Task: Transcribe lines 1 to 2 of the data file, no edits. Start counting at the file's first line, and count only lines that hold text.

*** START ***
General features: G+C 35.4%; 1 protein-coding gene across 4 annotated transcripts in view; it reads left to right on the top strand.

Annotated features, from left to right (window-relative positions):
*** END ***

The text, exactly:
General features: G+C 35.4%; 1 protein-coding gene across 4 annotated transcripts in view; it reads left to right on the top strand.

Annotated features, from left to right (window-relative positions):